Fortunately, for various reasons, seed has virtually been eliminated as a source of infection nowadays. There are three bacterial diseases which you need to be aware of: canker, spot and speck. Bacterial canker (Corynebacterium michiganense) used to be a much bigger problem in the past due to seed contamination. The bacteria can survive for short periods in the soil and on equipment. It will also remain on plant debris until decomposed.
Clean seed and crop rotation have seen bacterial canker brought under control. But if it does occur, it can be very destructive. It is most active at 25°C, and spreads rapidly by means of driving rain and crop handling. High-pressure sprayers can also spread the disease to adjoining rows if droplets reach there. Once in a crop, C. michiganese is virtually impossible to contain.
Symptoms vary, making initial diagnosis difficult. There may be some wilting and dying of leaves, and you may even find that only one side of the plant is affected. Cut infected stems and you will see a yellowish-brown discolouration in the conducting tissue. Fruit symptoms are easier to identify. You will see light-coloured spots with a brown centre, which look like a bird’s eye.
Bacterial speck (Pseudomonas syringae) is much more serious and difficult to contain in favourable conditions. First, you have to make sure the seedlings are healthy. As with canker, the seed is now usually disease-free, but the plants can be contaminated in a seedling environment if hygiene isn’t up to scratch. Cool, moist conditions and prolonged periods of free water on the plant will favour the disease’s spread, with 21°C optimum for development.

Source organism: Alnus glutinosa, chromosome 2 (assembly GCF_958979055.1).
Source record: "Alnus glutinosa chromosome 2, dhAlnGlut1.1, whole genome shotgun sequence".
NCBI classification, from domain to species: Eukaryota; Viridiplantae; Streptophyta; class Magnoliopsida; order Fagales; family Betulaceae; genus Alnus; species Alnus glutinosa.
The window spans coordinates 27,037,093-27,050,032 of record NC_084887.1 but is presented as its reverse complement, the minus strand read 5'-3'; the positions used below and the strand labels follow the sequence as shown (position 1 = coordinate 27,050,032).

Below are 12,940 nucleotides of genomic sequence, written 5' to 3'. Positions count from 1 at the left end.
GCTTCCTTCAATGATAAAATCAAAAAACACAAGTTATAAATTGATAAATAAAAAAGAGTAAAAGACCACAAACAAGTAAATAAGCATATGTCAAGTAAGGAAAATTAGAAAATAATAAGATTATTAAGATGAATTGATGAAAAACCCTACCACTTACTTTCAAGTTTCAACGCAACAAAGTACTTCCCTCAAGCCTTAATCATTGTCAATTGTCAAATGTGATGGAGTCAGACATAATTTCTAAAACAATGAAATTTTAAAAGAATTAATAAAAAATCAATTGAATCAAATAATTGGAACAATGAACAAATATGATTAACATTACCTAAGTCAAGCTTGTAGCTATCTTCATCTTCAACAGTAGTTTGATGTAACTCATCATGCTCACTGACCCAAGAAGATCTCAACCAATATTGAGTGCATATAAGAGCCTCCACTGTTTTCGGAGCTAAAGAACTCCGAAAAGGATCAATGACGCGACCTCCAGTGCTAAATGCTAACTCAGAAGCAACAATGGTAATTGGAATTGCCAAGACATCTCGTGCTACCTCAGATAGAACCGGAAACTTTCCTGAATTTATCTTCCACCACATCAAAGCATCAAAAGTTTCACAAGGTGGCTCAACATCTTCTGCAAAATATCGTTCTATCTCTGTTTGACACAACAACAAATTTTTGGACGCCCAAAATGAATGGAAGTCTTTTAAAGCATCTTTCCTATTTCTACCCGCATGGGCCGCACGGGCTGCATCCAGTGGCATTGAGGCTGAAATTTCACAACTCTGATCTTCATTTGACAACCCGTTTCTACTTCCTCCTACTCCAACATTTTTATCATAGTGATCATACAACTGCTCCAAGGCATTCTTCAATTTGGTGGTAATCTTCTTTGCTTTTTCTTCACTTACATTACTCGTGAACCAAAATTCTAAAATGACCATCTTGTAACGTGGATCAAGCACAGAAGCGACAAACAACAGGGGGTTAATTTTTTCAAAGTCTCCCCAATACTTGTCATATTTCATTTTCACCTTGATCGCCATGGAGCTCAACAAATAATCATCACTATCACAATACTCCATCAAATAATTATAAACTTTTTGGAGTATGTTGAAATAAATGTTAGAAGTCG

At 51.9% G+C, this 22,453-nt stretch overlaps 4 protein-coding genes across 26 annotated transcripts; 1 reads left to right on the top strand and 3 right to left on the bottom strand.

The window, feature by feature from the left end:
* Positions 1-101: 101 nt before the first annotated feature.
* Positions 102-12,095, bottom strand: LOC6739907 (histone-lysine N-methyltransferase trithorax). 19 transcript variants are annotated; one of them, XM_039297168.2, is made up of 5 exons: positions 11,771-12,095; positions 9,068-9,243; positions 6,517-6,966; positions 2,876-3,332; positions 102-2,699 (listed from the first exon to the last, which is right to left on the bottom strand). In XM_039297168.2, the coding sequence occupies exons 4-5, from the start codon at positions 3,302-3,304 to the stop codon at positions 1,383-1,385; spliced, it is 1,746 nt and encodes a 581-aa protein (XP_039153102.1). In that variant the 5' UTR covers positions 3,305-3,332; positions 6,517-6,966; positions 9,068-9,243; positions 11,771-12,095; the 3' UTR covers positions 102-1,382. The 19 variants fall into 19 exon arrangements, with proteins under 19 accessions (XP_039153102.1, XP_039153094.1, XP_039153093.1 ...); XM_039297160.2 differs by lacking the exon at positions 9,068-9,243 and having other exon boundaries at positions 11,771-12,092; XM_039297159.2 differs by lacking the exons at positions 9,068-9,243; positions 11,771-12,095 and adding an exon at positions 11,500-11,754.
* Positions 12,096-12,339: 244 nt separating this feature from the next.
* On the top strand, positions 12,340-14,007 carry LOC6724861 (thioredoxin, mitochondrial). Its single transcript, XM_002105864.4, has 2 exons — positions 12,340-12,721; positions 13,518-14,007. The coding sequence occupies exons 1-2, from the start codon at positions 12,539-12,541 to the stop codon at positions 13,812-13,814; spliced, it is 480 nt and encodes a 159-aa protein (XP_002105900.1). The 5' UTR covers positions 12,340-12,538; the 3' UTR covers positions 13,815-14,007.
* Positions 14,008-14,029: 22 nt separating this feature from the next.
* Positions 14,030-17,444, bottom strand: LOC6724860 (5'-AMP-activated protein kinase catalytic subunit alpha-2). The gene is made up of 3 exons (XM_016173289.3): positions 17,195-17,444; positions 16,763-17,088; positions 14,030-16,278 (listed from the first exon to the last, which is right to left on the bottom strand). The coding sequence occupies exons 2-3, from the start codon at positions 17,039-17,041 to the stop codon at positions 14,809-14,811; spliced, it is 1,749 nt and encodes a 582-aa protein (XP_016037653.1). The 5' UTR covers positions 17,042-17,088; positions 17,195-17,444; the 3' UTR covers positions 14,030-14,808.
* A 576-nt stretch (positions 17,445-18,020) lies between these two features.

The signs are similar to those of bacterial spot, especially on the foliage. Look for small spots consisting of black lesions usually surrounded by a light halo.
In the case of bacterial spot (Xanthomonas campesiris) these usually have a greasy appearance. The spots are about 2mm in diameter and tend to be concentrated closer to the leaf margins. Symptoms on the fruit are easier to distinguish, with the speck spots being slightly raised and smaller. Spots on the stems are more elongated. They’re also more superficial compared to the larger ones produced by bacterial spot, which can become scaly. Avoid any work on the crop when the leaves are moist and especially when any symptoms are present. I was once pollinating in tunnels during a spell of cool, rainy weather and every flower I worked on became diseased.
Bacterial speck symptoms will develop three to 10 days after infection if conditions are favourable. You’ll then need to be especially vigilant in inspecting young transplants. If you spot any symptoms, immediately start a vigorous spray programme incorporating copper. This won’t kill off the infected areas, but it will reduce the rate of spread. It’s very important to achieve control at a young stage. This will make life easier for you. Small plants require much less spray and so you can afford to be more thorough at this stage. Ensure that all surfaces are well wetted.
Some weeds are able to host this disease, which is another incentive to ensure the verges of your lands are free of broad-leafed weeds. This practice is also useful in reducing viruses. Finally, it goes without saying that good crop rotation is also a step in the right direction. Bacterial spot is also a disease of peppers. As with speck, it’s difficult to control once it gets a foothold – and, as with canker, it can be spread with high-pressure spraying. Treatment is the same as for P. syringae. There are resistant genes for these diseases, but they don’t provide immunity.
Contact Bill Kerr at [email protected]. Please state ‘Vegetable production’ in the subject line of your email.